In 2006, when my colleague Andrea Renda proposed multiple primary malignancies (MPM) as the subject of the Biennial Report to the 2008 Congress of the Italian - ciety of Surgery, I, together with the Steering Committee, quickly agreed. Recent progress in our understanding of the etiopathology of these neoplasms has led to - novative and significant progress on the clinical level. Importantly, the incidence of the onset of two or more tumors in the same patient suggests a more than casual - lationship. Furthermore, the occurrence of MPM derives from several different me- anisms—viral, iatrogenic, immunologic, environmental, and hereditary—such that any form of treatment must take into account the etiology of these tumors. After an epidemiological introduction, this monograph analyzes various aspects of multitumoral syndromes based on the experience of the Department of Surgical Sciences, along with that of other clinical departments of the University Federico II of Naples. In the discussion of inherited tumors, reference is made to the series of patients treated at the Department of Surgery at the University of Siena. The many topics that comprise this volume range from carcinogenesis to diagnostic strategies, and from epidemiology to innovations in imaging and endoscopic techniques. Among the clinical aspects, particular emphasis is given to sporadic and hereditary syndromes, as these patients are frequently treated by general surgery departments.
Provides the state of the art on MMT
Useful tool for surgeons, endoscopists, oncologists, geneticians
Two to three decades ago, multiple primary malignancies (MPM) were considered to be simply a clinical curiosity, with sporadic reports, mostly single case descriptions, found in the literature. While in the last few years, analyses of larger series have been published, the number of cases has still been relatively small and most of the reports have addressed a single type of primary tumor and its associations.
With the improved prognosis and survival of cancer patients, MPM is becoming increasingly prevalent in this population, necessitating a better understanding of the characteristics and associations of the malignancies involved. Thus, as a prerequisite, a universal definition and an internationally accepted classification system, based on chronological, pathological, clinical, and other parameters, are needed. Moreover, much remains to be learned about the etiology of MPM, whether genetic, iatrogenic, or environmental.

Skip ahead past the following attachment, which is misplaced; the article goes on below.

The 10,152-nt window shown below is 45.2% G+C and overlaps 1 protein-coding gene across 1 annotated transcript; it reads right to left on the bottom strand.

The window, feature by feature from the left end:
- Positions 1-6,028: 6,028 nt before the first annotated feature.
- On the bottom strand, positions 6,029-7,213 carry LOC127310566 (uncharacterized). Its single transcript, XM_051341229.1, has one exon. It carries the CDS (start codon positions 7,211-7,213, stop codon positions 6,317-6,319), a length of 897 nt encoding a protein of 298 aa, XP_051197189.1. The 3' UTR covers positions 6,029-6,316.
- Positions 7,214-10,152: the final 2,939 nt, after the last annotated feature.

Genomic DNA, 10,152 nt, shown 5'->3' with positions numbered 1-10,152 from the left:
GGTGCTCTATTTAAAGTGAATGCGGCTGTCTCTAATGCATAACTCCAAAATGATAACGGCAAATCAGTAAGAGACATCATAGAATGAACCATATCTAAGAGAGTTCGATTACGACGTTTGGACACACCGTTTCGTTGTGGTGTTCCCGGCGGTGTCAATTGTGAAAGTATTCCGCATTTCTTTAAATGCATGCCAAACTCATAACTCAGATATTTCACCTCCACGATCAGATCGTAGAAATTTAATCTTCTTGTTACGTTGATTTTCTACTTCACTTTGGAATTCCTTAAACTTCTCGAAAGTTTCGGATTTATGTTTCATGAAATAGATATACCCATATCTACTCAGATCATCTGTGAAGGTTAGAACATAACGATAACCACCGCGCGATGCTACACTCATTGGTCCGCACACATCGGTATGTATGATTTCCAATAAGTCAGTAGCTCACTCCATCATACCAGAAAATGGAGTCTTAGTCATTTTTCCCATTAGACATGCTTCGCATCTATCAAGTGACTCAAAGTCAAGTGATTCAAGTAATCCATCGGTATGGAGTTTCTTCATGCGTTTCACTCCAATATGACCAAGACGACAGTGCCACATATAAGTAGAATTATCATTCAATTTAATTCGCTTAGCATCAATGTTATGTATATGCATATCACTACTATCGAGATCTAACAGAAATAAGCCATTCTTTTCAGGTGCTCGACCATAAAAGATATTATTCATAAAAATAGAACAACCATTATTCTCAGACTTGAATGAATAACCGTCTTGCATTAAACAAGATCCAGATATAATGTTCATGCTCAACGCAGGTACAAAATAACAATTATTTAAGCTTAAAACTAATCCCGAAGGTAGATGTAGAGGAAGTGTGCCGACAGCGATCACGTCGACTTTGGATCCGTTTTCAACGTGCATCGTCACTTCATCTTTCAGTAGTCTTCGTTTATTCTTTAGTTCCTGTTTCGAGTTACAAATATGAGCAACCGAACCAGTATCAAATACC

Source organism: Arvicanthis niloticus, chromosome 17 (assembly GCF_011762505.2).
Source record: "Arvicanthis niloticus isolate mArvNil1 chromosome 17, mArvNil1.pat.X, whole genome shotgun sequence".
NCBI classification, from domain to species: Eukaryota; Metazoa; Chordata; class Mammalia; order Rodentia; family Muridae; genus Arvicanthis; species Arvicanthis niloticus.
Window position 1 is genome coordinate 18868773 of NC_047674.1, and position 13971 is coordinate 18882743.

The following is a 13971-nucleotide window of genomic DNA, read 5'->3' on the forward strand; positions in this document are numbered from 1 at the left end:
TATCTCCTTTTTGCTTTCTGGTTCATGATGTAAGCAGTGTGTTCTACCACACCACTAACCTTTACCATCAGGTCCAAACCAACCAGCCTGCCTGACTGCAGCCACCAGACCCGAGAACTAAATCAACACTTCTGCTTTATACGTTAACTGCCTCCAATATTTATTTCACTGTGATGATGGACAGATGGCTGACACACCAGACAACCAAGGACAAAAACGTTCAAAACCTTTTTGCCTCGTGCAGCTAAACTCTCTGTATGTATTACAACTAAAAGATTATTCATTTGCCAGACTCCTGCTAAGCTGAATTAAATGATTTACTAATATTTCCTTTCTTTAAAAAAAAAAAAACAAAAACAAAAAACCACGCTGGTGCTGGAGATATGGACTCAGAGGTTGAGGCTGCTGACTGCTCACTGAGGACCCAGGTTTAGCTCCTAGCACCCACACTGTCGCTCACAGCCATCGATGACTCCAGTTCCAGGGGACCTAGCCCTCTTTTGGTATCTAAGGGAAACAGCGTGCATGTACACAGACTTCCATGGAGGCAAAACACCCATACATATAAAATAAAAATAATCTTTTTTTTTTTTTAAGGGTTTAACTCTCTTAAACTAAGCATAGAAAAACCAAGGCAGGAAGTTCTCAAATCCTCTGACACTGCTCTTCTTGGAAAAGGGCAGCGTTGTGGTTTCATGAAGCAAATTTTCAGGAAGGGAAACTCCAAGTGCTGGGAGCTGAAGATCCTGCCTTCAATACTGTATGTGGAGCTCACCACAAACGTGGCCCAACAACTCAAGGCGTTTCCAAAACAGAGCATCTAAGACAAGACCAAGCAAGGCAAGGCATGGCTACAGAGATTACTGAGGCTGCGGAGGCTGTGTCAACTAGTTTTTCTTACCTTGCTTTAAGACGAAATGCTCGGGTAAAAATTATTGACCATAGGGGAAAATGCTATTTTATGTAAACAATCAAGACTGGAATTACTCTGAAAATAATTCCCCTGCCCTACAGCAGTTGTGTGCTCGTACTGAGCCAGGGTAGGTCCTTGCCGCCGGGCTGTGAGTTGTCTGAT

Several of the hereditary syndromes, such as familial adenomatous polyposis, hereditary non-polyposis colorectal cancer, hereditary breast-ovarian cancer, and multiple endocrine neoplasia, are already well-known and their characteristics in relation to MPM must be kept in mind. Nonetheless, along with these syndromes, there are sporadic and apparently casual associations between primary neoplasms that can involve almost any part of the body.
This volume points out the clinical aspects of MPM and discusses the diagnostic and therapeutic problems that are encountered in treating these patients. "DNA-guided" surgery, currently confined to the treatment of patients with hereditary syndromes, will, along with other novel treatment strategies, no doubt play an increasingly greater role in the therapy of MPM.
This work presents state-of-the-art information about MPM that is aimed at a broad range of medical specialists, including surgeons, endoscopists, oncologists, and geneticists,. The goal is to improve our understanding of this group of diseases as well the treatment of these patients.
Nosography.- Epidemiology: Data from Cancer Registries.- Bioinformatics in MPM: Using Decision Trees To Predict a Second Tumor Site.- Carcinogenesis.- Iatrogenic Second Tumors.- Immunodeficiency and Multiple Primary Malignancies.- Multiple Primary Malignancies and Human Papilloma Virus Infections.- The Hereditary Syndromes.- Multifocal and Multicentric Tumors.- The Cancer Spectrum Related to Hereditary and Familial Breast and Ovarian Cancers.- The Role of Genetic Predisposition and Environmental Factors in the Occurrence of Multiple Different Solid Tumors. The Experience of the University Hospital of Sienna.- “Sporadic” Colorectal Tumors in Multiple Primary Malignancies.- Multiple Primary Malignancies: “Non-codified” Associations.- Laboratory for Patients at Risk of Multiple Primary Malignancies.- Multiple Primary Malignancies: Role of Advanced Endoscopy To Identify Synchronous and Metachronous Tumors of the Digestive Tract.- Diagnostic Imaging Techniques for Synchronous Multiple Tumors.- “DNA-Guided” Therapy.- Chemoprevention.- Conclusions.